...The Act states that rates charged by the railroads had to be "just and reasonable," but it did not set standards for reasonableness. Railroads were forbidden to give preference, advantage, special rates, or rebates to any person, company, location, city or type of traffic. Railroads were not allowed to charge more for a short haul than a long haul under the same circumstances when the short haul was a segment of a longer haul (e.g., a New York-Baltimore trip should not cost more than a New York-Washington, D.C. trip). The act prohibited pooling, which, in a railroad's case, was the sharing of revenue or freight. Railroads were required to publish rates and give advance notice of change.

The ICC was supposed to be an anti-monopoly regulator. By the 1920s, it was orchestrating mergers, establishing price fixing schemes, etc. By 1958 everyone realized that the ICC (that by that time was the revolving door for RR officials) presented a monopolistic threat that was greater than any RR company. Each administration starting from Kennedy’s increasingly deregulated RRs, but only in 1995 the ICC was abolished.

And so the argument went back and forth until we found an interesting paper by R. Levin
http://www.nber.org/chapters/c11432.pdf
which challenged both of these arguments. Levin claims (rather convincingly, in my opinion) that the problem was the excess capacity due to the obsolete geographical pattern of American railroads, which were built for another age:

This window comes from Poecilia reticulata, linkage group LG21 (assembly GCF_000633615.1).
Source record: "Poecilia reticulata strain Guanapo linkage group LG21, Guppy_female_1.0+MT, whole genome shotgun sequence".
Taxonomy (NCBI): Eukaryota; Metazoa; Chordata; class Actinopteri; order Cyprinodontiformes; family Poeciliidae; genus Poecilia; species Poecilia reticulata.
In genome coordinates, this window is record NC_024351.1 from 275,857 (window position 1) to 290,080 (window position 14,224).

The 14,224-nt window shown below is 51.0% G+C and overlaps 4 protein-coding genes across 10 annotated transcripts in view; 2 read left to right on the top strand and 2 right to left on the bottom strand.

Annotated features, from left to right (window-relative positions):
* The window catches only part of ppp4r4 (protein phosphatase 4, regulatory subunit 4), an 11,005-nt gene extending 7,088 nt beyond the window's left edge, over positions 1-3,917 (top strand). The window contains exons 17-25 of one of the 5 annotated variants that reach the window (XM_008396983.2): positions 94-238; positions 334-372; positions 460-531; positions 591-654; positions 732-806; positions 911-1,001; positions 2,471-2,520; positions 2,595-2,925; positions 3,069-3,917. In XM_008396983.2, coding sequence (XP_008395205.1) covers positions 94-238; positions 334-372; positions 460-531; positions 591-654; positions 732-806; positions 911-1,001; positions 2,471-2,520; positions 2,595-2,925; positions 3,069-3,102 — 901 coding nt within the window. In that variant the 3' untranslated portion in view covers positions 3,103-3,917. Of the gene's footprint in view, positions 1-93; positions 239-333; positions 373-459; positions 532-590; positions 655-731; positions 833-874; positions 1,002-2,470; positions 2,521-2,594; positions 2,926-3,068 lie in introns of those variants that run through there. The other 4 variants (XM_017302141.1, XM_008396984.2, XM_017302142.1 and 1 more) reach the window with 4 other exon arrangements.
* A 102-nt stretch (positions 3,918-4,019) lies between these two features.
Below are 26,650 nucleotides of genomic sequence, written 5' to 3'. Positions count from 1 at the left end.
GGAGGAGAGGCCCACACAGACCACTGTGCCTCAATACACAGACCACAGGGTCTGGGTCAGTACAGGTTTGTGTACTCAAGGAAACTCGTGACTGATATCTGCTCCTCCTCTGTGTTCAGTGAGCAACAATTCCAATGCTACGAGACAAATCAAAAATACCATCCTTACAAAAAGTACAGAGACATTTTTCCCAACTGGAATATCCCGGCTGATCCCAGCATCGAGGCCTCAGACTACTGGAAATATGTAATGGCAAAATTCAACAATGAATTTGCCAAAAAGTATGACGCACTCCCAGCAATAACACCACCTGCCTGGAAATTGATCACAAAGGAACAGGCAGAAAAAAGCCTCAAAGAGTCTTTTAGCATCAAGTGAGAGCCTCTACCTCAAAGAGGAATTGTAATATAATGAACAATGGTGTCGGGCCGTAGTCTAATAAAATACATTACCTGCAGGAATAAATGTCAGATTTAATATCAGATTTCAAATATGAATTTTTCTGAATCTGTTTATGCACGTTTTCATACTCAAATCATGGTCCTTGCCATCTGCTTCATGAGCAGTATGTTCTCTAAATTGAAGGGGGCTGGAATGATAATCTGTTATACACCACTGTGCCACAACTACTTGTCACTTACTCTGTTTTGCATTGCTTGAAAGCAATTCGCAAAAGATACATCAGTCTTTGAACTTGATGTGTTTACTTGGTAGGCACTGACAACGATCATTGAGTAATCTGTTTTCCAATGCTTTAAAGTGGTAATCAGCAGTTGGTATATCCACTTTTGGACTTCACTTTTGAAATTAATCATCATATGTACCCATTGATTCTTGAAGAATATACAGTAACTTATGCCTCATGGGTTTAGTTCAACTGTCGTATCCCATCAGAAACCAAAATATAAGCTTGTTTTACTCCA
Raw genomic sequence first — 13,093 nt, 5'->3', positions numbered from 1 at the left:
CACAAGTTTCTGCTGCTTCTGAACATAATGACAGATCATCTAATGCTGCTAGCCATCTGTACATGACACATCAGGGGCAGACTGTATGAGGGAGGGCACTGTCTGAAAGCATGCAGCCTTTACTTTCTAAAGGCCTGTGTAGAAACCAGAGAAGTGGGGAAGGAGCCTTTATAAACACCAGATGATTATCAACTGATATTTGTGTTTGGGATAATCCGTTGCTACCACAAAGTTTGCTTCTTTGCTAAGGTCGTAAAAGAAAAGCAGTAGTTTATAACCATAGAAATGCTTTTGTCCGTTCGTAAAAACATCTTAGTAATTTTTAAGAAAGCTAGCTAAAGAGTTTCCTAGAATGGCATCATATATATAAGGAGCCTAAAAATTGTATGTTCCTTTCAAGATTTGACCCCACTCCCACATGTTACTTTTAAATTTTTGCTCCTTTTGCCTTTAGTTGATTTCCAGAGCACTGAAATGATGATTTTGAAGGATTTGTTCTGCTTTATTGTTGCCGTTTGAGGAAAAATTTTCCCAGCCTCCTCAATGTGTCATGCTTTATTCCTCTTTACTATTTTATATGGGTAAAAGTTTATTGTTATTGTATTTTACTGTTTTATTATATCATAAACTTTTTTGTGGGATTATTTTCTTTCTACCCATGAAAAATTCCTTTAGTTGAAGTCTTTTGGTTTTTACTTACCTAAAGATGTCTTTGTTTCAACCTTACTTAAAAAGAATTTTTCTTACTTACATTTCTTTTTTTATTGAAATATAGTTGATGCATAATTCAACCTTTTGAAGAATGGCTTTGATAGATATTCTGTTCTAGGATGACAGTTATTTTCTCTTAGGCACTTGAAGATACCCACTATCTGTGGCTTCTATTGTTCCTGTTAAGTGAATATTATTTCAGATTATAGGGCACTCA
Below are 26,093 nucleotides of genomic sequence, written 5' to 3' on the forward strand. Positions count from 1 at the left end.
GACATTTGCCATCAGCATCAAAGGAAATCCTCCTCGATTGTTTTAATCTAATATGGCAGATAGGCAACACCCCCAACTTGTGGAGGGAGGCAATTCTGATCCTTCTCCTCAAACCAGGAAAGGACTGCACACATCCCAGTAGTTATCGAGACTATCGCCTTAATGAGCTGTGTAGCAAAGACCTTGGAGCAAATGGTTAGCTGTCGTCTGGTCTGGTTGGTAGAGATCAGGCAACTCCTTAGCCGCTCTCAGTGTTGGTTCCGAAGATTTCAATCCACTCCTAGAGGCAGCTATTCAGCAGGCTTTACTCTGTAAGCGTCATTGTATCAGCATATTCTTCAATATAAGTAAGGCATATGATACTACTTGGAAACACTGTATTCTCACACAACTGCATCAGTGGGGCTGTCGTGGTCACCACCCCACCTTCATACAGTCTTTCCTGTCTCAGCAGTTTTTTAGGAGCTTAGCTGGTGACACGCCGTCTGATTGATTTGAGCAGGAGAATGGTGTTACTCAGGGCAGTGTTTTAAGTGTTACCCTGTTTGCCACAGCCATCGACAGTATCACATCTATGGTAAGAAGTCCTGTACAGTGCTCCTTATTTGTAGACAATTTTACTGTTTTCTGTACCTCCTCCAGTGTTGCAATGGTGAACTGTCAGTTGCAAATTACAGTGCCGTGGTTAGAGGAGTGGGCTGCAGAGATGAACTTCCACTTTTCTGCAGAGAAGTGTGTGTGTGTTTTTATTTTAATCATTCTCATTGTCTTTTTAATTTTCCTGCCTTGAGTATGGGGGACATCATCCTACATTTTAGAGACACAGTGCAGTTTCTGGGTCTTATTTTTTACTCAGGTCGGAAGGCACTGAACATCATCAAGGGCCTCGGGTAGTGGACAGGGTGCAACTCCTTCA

...the existing railroad network was designed and built in response to the technological imperatives and locational patterns of the 19th-century economy. The advent of alternative technologies (trucking and intermodal) and dramatic shifts in the location
of industry and the consuming population have rendered much of the existing rail plant obsolete, despite traffic growth on other portions of the rail network. The longevity of railroad capital alone would be sufficient to create subnormal profits under such conditions, but the problem has been exacerbated by regulatory control over the exit of capital. The problem of excess capacity is exacerbated by rate regulation as well as by abandonment regulation.

...One of the oldest principles of ICC rate regulation is that shipments of comparable goods over comparable distances should be comparably priced. Since the cost of providing rail service over low-density lines is substantially higher than over high density lines, application of this principle has entailed cross-subsidization of low-density traffic by high-density traffic. It is possible that some low-density lines would remain viable if rates were allowed to rise to cover the variable costs of providing service, although in a great many cases remunerative rail rates would surely induce a shift to alternative modes.